Fake Tethers under fake bitcoins.
Bitcoin,  Cryptocurrencies,  Regulation,  United States

Tether gets lawyers to back up claims, but an interesting fact adds new mystery

The ‘stable coin’ issuer shows it has reserves, yet…

Tether, the embattled cryptocurrency outfit with close ties to Bitfinex, is firing back at critics. And now it has a report from a politically connected law firm stating it has the dollars to back up its tokens.

On Wednesday morning, Tether published a report from Freeh, Sporkin & Sullivan LLP (FSS). In it, FSS claimed Tether had roughly $2.5 billion in cash to match roughly 2.5 billion tether tokens in circulation as of June 1, 2018. FSS said the figures were backed by sworn and notarized statements from Tether’s banks.

Tether WatchThe “Freeh” in Freeh, Sporkin & Sullivan is former FBI director Louis Freeh, who served under President Bill Clinton. As for Sullivan, the report disclosed, “Judge Eugene R. Sullivan (Ret.), one of the partners, is a member of the advisory board of one of Tether’s banks. It was through this connection that Tether was introduced to FSS.”

Tether has been on the receiving end of charges that they haven’t been honest with their accounting. The Commodity Futures Trading Commission subpoenaed the firm, along with Bitfinex, the world’s largest bitcoin exchange, in December 2017 for reasons that have not yet been made public.

The fact that FSS chose June 1 as the date to check Tether’s balances is significant given a recent study done on how the company issues its tokens. Last week, University of Texas at Austin professors John M. Griffin and Amin Shams published their findings, claiming that tether tokens were issued—perhaps by management—to coincide with drops in bitcoin prices. Those tokens were alleged to have been used to buy bitcoins.

But there was an overlooked charge in the Griffin and Shams paper not quite covered in the press:

“If Tether is pushed out to other crypto exchanges rather than demanded by investors with dollars in hand, Tether may not be fully backed by dollars when issued. However, if the issuers wished to post monthly bank statements to shore up dollar reserves and appear fully backed, this would necessitate the liquidation of the purchased Bitcoins at the end-of-the-month (EOM). Interestingly, we find a significant negative EOM abnormal return of 6% in the months with strong Tether issuance. The EOM Bitcoin returns are highly correlated with the magnitude of Tether issuance, and no abnormal returns are observed in months when Tether is not issued.”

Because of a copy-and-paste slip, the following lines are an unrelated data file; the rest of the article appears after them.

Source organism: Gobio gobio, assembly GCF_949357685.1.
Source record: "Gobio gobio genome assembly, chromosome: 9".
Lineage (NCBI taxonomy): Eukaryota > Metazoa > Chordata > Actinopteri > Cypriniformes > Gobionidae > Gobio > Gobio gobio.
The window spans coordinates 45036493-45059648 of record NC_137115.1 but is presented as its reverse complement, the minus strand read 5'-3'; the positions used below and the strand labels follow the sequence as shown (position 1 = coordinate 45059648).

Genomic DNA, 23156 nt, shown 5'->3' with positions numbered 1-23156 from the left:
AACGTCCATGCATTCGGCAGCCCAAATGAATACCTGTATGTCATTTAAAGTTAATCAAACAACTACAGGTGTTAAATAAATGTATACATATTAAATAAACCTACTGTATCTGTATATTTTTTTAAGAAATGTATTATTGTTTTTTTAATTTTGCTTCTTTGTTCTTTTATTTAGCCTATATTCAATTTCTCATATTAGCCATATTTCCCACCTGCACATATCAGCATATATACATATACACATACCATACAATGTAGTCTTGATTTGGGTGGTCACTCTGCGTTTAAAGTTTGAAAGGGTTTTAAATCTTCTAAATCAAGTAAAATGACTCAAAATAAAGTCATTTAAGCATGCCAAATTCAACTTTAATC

Later in the Griffin and Shams report:

“Relative to months with zero issuance, months with low, medium, and high issuance has a negative EOM return of 1.9%, 3.1%, and 6.1% respectively, all statistically significant.

In summary, the strong negative effect on Bitcoin prices in months of Tether issuance, suggest that Tether may induce price effects related to a need to raise month-end reserves. This finding is inconsistent with Tether being just a facilitator technology driven by investor demand because there is no reason to expect a relation between Tether printing and EOM returns in that case.”

Former FBI Director Louis Freeh at an event for Rudy Giuliani in 2007. (Kevin B. Sanders)

On May 18, 2018, 250 million tether were issued, just two weeks before the date which the FSS report covered.

In January, it was reported that Tether no longer had a relationship with its auditors, Freidman LLP.

In an interview on Wednesday with Bloomberg, Tether general counsel Stuart Hoegner said, “an audit cannot be obtained” on the grounds that “the big four firms are anathema to that level of risk… We’ve gone for what we think is the next best thing.”

On Tether’s homepage, the company states:

“Our reserve holdings are published daily and subject to frequent professional audits.”

To paraphrase Bill Clinton, it depends upon what the meaning of the word “audit” is.

 

Lawrence Lewitinn, CFA was the founding editor in chief of Modern Consensus. Disclosure: Lewitinn owns no cryptocurrencies in his portfolio.